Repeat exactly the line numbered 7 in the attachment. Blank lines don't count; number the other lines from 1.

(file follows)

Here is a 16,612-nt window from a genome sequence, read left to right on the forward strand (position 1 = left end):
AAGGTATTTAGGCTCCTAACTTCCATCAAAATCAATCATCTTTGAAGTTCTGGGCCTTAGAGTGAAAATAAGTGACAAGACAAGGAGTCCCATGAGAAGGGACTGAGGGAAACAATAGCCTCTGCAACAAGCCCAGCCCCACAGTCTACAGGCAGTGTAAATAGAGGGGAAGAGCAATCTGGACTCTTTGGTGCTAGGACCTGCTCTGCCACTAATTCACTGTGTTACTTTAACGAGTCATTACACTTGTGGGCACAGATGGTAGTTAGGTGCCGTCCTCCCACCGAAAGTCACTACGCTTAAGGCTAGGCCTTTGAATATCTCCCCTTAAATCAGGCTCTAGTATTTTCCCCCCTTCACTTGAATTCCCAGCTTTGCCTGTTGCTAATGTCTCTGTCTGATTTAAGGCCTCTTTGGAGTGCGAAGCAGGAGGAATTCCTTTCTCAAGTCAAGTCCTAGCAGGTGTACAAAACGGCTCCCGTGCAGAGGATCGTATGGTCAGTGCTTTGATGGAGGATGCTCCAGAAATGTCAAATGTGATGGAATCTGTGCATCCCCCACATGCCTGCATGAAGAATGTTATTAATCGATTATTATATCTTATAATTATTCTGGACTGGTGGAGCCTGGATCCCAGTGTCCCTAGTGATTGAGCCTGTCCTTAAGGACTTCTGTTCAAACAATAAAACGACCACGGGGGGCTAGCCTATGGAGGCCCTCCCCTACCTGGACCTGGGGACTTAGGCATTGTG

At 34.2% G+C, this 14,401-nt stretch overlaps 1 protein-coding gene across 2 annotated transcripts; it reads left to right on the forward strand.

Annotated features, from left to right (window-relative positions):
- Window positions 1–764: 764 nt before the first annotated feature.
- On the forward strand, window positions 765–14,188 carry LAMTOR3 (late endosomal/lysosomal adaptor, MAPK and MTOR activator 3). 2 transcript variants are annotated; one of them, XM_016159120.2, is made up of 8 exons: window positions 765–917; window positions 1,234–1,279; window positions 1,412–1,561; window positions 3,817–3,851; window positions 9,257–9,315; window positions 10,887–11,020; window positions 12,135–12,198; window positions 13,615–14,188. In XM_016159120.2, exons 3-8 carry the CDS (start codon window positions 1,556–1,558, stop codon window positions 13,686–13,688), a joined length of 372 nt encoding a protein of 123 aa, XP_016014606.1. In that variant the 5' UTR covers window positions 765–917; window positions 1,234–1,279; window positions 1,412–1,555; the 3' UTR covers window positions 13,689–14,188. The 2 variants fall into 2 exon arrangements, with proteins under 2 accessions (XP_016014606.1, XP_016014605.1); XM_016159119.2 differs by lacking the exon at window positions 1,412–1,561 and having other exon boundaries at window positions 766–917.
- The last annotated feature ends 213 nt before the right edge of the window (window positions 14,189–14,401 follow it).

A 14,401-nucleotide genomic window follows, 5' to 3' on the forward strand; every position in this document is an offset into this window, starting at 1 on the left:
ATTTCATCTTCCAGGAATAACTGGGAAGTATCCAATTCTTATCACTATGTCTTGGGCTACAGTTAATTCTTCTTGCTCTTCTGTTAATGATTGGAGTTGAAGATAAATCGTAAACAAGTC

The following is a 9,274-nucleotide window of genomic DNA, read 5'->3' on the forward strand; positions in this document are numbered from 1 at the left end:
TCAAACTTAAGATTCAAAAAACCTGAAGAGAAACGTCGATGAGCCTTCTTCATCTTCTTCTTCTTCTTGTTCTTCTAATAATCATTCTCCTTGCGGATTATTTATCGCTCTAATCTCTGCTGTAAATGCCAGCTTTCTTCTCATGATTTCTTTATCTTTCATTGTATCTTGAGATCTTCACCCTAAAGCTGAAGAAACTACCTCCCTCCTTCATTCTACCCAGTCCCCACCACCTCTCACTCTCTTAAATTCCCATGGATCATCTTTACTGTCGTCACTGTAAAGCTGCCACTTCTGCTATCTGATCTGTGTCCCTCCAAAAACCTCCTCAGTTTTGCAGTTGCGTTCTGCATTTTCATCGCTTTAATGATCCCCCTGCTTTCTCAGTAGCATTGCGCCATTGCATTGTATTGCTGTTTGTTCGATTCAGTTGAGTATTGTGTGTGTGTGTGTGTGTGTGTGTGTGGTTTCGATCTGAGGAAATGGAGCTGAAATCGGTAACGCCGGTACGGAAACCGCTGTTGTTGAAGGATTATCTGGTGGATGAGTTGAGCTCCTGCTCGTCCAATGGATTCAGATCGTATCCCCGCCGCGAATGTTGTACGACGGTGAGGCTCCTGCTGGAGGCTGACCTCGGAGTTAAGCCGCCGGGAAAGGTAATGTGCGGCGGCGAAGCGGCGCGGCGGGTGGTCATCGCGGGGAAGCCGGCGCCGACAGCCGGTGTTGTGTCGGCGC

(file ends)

- The last annotated feature ends 213 nt before the right edge of the window (window positions 14,189–14,401 follow it).